David surprised us here, describing fracking as a temporary expedient to bridge the gap while we build a mixed power system (nuclear + renewables + fracked gas) adding, in other exchanges, that fracking has reduced carbon emissions in America and hasn’t caused earthquakes or water pollution. The idea that you burn fossil fuels to reduce emissions was new to us and the best I could do was to point out that USA has the highest per capita carbon footprint in the world. Checking the evidence when I got home, a very different picture emerged – but more about that later…
For the rest of our conversation we had an intelligent, civilised discussion. We lobbied hard about the damage climate change does to the poorest parts of the world and the danger of famines, wars and mass migrations unless we take action soon. David conceded that we have energy lessons to learn from Germany. He also told us that the UK has ambitious carbon-reduction targets and intends to take a leading role at the world climate summit in December. We offered a contrary view – that fracking, maximising the use of North Sea Oil and reducing incentives for renewable energy won’t give us much clout at that meeting. David, to give him his due, was aware of the need to invest in renewable energy research and subsidise insulation. He claimed that tax breaks for renewable energy projects are being reduced because the price of renewable energy has fallen. I did put in something rather general about a government having to lead but wished, afterwards, that I’d said we have a moral duty to do more than just follow so-called ‘market forces’. But you only think of these things afterwards.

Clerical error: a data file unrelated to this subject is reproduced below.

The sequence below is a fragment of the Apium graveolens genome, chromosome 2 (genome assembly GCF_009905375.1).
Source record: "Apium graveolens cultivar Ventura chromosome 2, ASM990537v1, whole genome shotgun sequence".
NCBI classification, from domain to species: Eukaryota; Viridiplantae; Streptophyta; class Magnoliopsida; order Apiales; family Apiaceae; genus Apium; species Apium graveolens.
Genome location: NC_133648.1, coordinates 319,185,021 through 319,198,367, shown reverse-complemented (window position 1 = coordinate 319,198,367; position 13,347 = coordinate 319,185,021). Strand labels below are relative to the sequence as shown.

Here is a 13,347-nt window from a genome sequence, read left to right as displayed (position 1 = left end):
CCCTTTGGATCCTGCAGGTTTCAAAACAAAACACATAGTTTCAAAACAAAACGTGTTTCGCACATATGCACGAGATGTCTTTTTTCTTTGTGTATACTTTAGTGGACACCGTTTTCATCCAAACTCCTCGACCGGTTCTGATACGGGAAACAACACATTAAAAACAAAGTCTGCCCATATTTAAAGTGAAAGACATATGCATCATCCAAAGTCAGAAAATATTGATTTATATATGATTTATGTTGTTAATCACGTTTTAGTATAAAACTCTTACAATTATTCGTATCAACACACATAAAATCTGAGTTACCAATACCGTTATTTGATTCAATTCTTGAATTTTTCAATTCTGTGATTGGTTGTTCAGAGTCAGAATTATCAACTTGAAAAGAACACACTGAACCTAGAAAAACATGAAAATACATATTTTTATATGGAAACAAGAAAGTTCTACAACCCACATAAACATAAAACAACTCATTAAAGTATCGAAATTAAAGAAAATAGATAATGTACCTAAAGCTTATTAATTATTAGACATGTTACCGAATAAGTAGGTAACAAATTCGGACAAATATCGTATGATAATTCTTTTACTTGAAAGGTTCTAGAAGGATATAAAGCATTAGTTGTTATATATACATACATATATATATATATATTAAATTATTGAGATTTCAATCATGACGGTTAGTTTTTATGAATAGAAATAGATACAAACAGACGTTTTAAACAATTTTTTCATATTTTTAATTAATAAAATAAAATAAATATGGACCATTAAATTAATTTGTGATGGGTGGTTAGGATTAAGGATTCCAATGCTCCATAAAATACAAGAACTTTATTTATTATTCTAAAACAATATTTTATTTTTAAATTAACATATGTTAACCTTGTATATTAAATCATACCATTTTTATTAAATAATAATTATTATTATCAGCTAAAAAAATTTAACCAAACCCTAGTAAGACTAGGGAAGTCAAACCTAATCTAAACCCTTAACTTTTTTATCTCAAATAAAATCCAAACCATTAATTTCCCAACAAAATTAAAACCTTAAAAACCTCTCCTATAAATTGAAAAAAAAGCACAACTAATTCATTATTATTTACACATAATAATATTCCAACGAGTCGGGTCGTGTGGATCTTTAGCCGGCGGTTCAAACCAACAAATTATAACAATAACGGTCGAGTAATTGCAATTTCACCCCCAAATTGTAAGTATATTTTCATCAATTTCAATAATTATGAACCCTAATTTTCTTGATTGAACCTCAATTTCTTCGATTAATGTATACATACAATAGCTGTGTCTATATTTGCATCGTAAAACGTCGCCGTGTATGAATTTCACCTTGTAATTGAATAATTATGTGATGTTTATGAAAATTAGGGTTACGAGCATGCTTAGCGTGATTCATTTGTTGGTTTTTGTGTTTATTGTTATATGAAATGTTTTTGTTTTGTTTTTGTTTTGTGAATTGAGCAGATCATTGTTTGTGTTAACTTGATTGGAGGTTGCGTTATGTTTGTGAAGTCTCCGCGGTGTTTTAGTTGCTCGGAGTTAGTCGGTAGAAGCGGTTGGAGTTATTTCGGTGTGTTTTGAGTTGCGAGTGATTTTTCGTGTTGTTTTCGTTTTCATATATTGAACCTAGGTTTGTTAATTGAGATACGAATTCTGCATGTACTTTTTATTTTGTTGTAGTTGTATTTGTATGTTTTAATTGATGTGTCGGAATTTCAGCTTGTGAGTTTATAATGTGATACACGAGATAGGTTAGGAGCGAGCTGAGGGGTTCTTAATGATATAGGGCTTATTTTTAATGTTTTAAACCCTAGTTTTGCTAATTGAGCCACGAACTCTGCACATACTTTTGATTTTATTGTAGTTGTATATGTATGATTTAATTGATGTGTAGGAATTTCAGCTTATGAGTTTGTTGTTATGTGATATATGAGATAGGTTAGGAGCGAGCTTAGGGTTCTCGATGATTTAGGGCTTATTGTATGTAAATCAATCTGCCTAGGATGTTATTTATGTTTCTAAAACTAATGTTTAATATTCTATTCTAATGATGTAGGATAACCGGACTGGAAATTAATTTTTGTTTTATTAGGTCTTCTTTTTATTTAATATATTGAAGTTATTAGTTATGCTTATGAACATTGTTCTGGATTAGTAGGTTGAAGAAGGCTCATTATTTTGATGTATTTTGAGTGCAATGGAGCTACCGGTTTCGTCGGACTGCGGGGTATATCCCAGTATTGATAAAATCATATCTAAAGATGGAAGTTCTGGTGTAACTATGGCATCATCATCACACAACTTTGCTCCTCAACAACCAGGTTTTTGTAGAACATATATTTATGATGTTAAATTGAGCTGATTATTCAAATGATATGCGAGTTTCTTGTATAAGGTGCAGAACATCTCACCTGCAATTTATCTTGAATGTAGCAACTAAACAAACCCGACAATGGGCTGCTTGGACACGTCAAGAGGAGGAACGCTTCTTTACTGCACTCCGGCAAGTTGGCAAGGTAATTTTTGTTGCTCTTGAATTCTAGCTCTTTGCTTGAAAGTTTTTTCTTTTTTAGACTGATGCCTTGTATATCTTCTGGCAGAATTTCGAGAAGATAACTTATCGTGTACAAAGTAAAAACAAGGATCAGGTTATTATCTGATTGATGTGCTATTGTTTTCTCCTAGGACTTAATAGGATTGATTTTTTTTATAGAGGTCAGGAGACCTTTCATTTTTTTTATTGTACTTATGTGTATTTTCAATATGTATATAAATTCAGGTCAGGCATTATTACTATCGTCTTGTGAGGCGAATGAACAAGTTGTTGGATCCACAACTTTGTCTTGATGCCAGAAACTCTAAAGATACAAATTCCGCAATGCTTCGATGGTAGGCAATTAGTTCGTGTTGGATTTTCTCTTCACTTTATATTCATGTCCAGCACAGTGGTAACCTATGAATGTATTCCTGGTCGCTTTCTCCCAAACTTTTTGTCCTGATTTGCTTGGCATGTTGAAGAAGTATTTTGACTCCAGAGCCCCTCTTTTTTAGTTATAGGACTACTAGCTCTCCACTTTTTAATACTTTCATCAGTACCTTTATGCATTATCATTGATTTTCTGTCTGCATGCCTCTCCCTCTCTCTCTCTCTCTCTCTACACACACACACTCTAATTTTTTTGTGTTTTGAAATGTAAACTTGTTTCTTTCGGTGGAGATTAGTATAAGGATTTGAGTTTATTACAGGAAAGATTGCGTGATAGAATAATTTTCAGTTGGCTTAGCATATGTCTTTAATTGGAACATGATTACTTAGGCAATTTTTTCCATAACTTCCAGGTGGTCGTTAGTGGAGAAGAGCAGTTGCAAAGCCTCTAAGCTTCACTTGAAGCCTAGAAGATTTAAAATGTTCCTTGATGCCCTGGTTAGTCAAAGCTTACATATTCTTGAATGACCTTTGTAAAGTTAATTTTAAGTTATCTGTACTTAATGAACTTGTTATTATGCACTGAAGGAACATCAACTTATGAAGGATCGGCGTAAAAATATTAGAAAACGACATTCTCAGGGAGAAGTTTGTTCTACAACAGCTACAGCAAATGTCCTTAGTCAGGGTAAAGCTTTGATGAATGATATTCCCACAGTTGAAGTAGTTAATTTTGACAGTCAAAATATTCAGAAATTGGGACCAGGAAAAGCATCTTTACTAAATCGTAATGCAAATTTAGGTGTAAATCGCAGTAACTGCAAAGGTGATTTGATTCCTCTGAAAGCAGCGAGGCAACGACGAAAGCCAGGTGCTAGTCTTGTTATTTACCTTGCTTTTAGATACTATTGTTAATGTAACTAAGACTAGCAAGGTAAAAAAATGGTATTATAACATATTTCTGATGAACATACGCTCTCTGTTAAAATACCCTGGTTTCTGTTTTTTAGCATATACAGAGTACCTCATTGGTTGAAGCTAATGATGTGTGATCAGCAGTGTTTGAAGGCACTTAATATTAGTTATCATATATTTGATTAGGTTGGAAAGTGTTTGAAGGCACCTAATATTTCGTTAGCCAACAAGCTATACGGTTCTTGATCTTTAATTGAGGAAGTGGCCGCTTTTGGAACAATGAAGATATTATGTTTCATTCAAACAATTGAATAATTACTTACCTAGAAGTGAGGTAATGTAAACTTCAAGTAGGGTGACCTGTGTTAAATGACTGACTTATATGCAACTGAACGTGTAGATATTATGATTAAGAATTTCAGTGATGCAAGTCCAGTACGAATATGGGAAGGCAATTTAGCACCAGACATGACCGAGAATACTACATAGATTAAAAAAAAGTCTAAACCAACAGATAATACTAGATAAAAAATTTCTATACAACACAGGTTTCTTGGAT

I think a fair summary of the conversation was that we were listened to, our MP showed awareness of the problem, but we differed over whether fracking is part of the solution or part of the problem. When I got home I found a scientific report using five different computer models to show that any long-term improvement in carbon emissions from fracking is negligible. I also found a major scientific paper about methane release caused by fracking. In the USA these levels are much higher than has been realised up to now – and methane is a much more toxic greenhouse gas than carbon dioxide. I also found new scientific opinion backing up the claim that earthquakes in America are being caused by fracking. I’ve sent all three articles to David Gauke and I’m hoping he will reply soon.
After lobbying we enjoyed the day. There were people with banners, in fancy costumes, waving placards, offering freebies at stalls and lots of talk between caring, committed people. It’s a very different world from inside the Houses of Parliament. One of our fellow-lobbyists told us that he believes David Gauke is ‘on side’. I couldn’t tell. I know, like everyone, our MP wants to do his best but I simply can’t agree with him that fracking is the way to reduce our emissions. It depends which world you live in, but I see this as an emergency which needs a bottom-up approach as well as top-down action to achieve a decisive, planned switch to renewable energy.
Climate change also asks moral questions about who or what we value most and how honestly we examine the impact of our own actions. To me, this one issue changes everything.
Leslie Tate